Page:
Schamerhorn says Legislature could lose Kenny Cox’s seat


Times Staff
As State Representative Rodney Schamerhorn faces his first session dealing with reapportionment, he predicted North Louisiana could lose one legislative representative seat due to the declining population in the area.

This article published in the Jan. 15, 2022, print edition

Most of the talk surrounding reapportionment has centered around possibly losing a congressional seat in North Louisiana, however the declining population in our part of the state is causing many representatives and senators to try and find new residents to add to their districts.
“Most of us in this area as saying, representative wise, are thinking that Kenny Cox is term limited and his district would be the best one to lose,” the Hornbeck Republican stated.
“We’re going to have to lose one,” according to Schamerhorn.
“His would be the best because it runs from Natchitoches to Shreveport,” he added. “All those other representatives (Shreveport/Bossier/Ruston area ones) can then move in there. And pick up what they needed.”
He already has a half dozen bills he wants to introduce in the April session, but first his attention is focused on the Reapportionment Session starting in February, which he says will be a real challenge.
Schamerhorn said he needed to grow his district by 350 people to be within the population guidelines.
“When you’re dealing with rural areas, 350 people is a lot,” he said.
In addition to what state demographers are working with, many lawmakers have people helping them with their own maps. He said it’s going to be a challenge because the people drawing these maps on the state level really do not know where your home base is or anything like that.
Schamerhorn would prefer to get the rest of Sabine Parish added to his district. That would mean taking in Converse and Pleasant Hill. “If I could get that, it would give me more than enough to give some of Vernon Parish to Chuck Owen who needs about 450 more to grow. But it would be in the southern part,” Schamerhorn added. He said his current district goes like a horseshoe around Owen’s district.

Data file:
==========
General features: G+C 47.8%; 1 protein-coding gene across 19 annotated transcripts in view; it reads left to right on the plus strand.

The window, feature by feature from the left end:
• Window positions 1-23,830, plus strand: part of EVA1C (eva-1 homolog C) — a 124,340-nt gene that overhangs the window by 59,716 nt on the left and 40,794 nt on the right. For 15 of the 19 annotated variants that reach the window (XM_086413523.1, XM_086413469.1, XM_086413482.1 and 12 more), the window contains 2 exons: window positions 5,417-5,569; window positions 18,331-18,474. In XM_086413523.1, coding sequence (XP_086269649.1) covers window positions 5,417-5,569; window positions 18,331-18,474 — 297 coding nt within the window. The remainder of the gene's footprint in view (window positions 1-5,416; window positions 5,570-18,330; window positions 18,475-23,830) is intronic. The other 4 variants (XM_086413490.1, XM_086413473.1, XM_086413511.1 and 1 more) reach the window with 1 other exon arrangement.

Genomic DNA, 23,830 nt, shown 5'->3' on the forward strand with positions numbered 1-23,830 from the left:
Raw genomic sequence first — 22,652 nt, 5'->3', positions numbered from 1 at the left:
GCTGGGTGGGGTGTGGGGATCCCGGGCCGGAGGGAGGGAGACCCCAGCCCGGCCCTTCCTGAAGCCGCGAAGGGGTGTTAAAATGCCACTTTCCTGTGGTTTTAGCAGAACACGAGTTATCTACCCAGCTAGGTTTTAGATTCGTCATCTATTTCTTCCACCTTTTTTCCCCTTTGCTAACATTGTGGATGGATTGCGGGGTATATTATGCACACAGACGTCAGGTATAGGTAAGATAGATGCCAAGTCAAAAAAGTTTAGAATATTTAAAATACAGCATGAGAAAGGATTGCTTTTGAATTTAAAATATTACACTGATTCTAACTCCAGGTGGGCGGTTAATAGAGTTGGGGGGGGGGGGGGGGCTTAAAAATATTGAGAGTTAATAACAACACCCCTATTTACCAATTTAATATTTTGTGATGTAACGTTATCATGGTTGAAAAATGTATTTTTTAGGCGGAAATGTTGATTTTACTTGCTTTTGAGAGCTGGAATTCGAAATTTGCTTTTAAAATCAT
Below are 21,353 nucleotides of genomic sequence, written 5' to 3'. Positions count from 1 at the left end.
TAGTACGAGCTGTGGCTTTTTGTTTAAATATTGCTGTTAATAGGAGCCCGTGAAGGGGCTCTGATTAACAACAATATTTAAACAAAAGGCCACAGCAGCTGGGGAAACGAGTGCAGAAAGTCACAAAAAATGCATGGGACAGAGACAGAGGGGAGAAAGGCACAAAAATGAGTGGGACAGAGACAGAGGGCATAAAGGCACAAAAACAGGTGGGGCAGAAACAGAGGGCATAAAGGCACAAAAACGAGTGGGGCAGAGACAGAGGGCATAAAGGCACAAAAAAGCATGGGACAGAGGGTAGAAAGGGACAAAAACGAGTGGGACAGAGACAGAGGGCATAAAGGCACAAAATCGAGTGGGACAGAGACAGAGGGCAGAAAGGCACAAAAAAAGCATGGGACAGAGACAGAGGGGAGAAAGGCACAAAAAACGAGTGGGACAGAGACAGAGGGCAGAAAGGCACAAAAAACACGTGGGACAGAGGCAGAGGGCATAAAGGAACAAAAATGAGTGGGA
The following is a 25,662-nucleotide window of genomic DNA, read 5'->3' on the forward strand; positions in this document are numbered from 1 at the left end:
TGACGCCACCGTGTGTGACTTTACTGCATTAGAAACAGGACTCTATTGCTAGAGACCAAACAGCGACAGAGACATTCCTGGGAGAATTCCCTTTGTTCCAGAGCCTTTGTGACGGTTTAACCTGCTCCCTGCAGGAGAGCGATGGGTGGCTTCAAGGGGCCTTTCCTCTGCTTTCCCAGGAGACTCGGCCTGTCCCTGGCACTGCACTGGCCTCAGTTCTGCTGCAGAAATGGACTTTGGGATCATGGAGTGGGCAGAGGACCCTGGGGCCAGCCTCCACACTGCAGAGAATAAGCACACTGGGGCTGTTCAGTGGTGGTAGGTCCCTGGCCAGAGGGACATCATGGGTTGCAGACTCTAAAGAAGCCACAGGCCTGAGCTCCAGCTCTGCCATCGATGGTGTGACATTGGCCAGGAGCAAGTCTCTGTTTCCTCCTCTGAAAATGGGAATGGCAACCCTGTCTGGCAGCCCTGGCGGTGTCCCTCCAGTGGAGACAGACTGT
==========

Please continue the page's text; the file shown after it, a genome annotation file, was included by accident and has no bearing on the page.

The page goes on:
Fort Polk has always caused a problem in Vernon Parish. No money goes to Fort Polk and those on base are usually registered in another state.
Schamerhorn requested a letter to La. Attorney General Jeff Landry asking that the matter be addressed
Looking at if from the Police Jury standpoint, Schamerhorn explained Fort Polk is down to 9,800 people. Add to that 38,000 people in the parish and then divide by 12.
He said one Juror could stand on his roof and see his entire district while another has voters in four wards and 230 miles of road. The jury districts all get one-12th of the money, plus a little money per mile of road.
“It’s so unfair to the rural people the way it’s done,” he said. “So I have asked for the School Board and the Police Jury to be able to omit it so those small districts will have to get larger and possibly get in there taking districts. I can’t wait to see what the attorney general comes up with.”
Schamerhorn doesn’t think Natchitoches or Sabine have those problems because they don’t have big concentrations. The exception would be Northwestern and the students that live there. That could almost be like Fort Polk, but if the census is done right, they are picked up at their parent’s home.
If it’s not done right, they are picked up as Natchitoches residents.
The 24th Legislative District, to which Schamerhorn took office in January of 2000, is comprised of most of Vernon and Sabine Parishes and the area of Natchitoches Parish around Robeline and Provencal.